Never expose your cards until the hand is over. It’s that simple. If you go all in pre-flop and you are the short stack, and two other players call, DO NOT show your card. This hand is not over yet. While you have committed all your chips and can no longer act, there’s a couple of betting rounds to come and the other two players will likely want to bet some more. If a player had 7-7 for example, and you had shown an A-7 before the hand was done, this will influence the play of the person holding the two sevens. Even if you folded during the hand, keep your cards to yourself. If for any reason a card is exposed, the dealer will ensure that everyone involved in the hand is aware of what card what exposed.

Don’t take chips off the table

Leave your chips neatly stacked in front of you and on the table so that other players can see them clearly. It’s always important to know where you stand in terms of chip count, but also where other players are at. You need to allow others to estimate your current chip count so no hiding black chips under the table!

If you’re not in the hand, silence is golden

If you want to say something about what is going on, wait till the hand is over. Any comment from you could influence the action of other players who are still in the hand, whether you intended to or not. Just wait patiently until the hand is done and then say what you have to say.

Never abuse the dealer or other players

When you’re not getting good cards, or your opponents are sucking out when statistically you had the advantage, it’s not the dealer’s fault. If you can’t accept the randomness of poker and feel you have to take out your anger on the dealer, or on anyone else for that matter, then find another hobby. Poker isn’t your game. I say this because you will face bad beats. That’s unavoidable. You can start out with A-A and loose to three of a kind, a lucky flush or straight, etc. It happens every day and it will happen to you. When it does, control your temper.

Never “splash” the pot

Splashing the pot means chucking your chips in the current pot when you call or raise. Why is this not acceptable? Well, if you are calling a $100 raise, the dealer wants to be able to count that you’ve actually produced $100 in chips. When you throw a bunch of chips in the center pile, it makes it very difficult to count them. The proper way to do it is simply to slide your chips in front of you and wait for the betting round to be complete. Then, the dealer will push your chips in the pot for you, or you can do it yourself when not playing with a dealer.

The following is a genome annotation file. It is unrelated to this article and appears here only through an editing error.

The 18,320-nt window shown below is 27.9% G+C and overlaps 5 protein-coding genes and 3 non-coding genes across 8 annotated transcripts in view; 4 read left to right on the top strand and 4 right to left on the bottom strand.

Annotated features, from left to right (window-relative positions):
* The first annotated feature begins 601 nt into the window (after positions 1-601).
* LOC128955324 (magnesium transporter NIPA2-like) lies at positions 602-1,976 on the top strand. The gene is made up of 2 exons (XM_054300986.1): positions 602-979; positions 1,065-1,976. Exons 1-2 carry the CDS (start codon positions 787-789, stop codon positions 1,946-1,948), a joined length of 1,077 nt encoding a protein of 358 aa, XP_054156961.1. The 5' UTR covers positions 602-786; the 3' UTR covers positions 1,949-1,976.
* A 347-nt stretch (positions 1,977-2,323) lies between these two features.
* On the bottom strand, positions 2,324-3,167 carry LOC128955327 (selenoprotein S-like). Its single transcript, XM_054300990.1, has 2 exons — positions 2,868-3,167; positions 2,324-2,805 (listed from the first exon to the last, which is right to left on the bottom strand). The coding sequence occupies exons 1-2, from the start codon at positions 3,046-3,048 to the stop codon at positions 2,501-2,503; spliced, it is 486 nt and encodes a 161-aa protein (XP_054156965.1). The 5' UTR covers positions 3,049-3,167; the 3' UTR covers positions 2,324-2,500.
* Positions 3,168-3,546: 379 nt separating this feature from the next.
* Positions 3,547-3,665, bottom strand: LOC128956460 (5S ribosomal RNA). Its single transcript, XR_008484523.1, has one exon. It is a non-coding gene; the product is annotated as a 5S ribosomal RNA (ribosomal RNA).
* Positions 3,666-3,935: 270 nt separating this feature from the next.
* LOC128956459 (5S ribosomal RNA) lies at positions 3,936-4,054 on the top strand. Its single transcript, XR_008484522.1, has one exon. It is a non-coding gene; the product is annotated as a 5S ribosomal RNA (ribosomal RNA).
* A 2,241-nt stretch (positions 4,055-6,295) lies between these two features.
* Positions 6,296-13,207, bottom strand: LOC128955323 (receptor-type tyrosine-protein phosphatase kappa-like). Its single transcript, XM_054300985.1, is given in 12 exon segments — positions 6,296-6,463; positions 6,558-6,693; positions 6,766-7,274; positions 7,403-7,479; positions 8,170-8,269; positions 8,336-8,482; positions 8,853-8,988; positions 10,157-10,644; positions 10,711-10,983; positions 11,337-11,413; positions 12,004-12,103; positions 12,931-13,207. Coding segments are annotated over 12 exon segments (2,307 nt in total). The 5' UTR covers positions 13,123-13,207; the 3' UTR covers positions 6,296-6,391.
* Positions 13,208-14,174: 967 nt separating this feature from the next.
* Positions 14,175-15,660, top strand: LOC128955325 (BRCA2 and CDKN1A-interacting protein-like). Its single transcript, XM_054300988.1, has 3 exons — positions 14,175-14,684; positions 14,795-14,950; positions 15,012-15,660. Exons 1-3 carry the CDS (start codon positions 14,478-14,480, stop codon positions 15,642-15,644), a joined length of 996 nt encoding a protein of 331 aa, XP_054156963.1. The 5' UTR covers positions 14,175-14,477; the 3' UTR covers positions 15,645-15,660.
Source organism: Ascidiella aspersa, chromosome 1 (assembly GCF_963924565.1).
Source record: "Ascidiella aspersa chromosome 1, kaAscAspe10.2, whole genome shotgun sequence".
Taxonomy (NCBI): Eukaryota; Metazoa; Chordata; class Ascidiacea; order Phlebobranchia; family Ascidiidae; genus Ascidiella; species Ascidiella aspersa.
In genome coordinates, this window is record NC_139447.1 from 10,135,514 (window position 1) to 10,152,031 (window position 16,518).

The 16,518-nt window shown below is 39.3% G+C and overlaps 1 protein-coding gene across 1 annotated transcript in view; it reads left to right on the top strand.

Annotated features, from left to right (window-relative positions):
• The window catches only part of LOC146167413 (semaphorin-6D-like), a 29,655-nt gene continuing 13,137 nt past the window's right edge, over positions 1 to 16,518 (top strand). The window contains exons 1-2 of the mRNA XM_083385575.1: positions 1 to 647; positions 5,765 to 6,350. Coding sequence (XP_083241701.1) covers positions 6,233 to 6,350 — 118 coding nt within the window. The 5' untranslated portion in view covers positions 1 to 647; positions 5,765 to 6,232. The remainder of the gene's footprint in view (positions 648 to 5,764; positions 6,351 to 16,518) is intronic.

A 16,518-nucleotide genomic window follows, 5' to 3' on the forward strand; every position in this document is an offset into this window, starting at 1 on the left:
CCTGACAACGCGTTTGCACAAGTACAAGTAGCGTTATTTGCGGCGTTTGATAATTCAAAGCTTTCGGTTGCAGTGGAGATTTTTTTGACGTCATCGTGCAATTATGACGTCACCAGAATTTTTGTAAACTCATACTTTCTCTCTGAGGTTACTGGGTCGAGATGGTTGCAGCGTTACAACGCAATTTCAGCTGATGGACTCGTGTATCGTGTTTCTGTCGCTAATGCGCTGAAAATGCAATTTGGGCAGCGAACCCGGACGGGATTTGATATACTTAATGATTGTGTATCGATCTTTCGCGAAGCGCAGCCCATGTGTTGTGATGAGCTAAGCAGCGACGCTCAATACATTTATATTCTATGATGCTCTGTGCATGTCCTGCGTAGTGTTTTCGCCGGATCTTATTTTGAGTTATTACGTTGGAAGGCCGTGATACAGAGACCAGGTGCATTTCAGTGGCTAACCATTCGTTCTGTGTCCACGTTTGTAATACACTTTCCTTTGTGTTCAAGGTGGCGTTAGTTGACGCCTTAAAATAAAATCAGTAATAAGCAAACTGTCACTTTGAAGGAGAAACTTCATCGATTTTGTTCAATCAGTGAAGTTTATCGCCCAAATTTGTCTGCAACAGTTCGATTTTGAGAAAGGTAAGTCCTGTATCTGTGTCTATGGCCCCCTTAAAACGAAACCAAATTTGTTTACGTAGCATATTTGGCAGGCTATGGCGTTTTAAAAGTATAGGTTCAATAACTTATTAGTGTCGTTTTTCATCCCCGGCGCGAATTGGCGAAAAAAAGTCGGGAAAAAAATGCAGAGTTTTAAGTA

Don’t offer or request assistance from other players

Although it’s important and fun to introduce new players to poker, a cash game isn’t the best of places to give out lessons. A good place to learn is online with play money, or with friends around a table in a friendly home game. If you’re new to poker yourself, don’t try to learn the game at a casino because it’s going to be an expensive lesson! If you do need assistance while playing, then ask your dealer. If you are inexperienced and are unsure about reading your hand, let the dealer do it for you, don’t’ ask for assistance from another player.

When you show your cards, show them to everyone

After a hand, if you decide to show a card, or all your cards, don’t just show them to one person. Show them to everyone. When you show cards, you’re giving out information about how your style of play. It’s only fair that everyone gains this information. For more poker articles and strategies, please visit www.mypokercorner.com.